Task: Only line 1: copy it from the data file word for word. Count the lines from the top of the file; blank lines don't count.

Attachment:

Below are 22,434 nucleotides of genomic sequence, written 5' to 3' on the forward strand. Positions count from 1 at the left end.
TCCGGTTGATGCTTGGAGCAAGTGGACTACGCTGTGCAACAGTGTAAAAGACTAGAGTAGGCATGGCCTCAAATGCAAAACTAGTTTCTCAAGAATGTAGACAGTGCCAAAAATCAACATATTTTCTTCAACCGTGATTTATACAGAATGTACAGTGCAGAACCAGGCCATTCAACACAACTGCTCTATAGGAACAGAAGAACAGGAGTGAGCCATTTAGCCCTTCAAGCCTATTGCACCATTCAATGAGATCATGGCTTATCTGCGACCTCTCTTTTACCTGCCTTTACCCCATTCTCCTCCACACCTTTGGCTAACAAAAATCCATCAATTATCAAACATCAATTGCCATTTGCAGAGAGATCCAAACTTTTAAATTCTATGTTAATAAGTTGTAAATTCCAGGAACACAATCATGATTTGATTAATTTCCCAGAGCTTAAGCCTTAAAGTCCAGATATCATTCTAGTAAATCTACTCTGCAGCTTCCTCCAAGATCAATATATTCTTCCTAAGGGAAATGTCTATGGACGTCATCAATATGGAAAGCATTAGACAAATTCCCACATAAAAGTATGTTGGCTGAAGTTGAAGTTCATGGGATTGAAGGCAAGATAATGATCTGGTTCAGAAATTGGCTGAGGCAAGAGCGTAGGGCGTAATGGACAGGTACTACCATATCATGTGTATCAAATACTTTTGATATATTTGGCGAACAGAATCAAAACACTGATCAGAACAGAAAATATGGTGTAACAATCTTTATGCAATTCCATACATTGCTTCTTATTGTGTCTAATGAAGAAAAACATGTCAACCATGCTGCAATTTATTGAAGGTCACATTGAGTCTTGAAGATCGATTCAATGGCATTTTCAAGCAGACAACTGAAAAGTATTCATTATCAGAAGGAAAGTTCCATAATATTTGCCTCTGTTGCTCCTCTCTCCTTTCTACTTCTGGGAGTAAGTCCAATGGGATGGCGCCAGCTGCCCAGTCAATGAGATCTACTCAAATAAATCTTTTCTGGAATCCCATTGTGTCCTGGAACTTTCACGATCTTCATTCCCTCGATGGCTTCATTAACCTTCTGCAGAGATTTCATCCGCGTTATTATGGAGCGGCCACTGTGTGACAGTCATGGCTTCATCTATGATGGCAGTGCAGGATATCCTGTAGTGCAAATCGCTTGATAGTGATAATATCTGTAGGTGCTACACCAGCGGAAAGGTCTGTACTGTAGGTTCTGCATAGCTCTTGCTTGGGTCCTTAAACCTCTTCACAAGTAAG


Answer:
Below are 22,434 nucleotides of genomic sequence, written 5' to 3' on the forward strand. Positions count from 1 at the left end.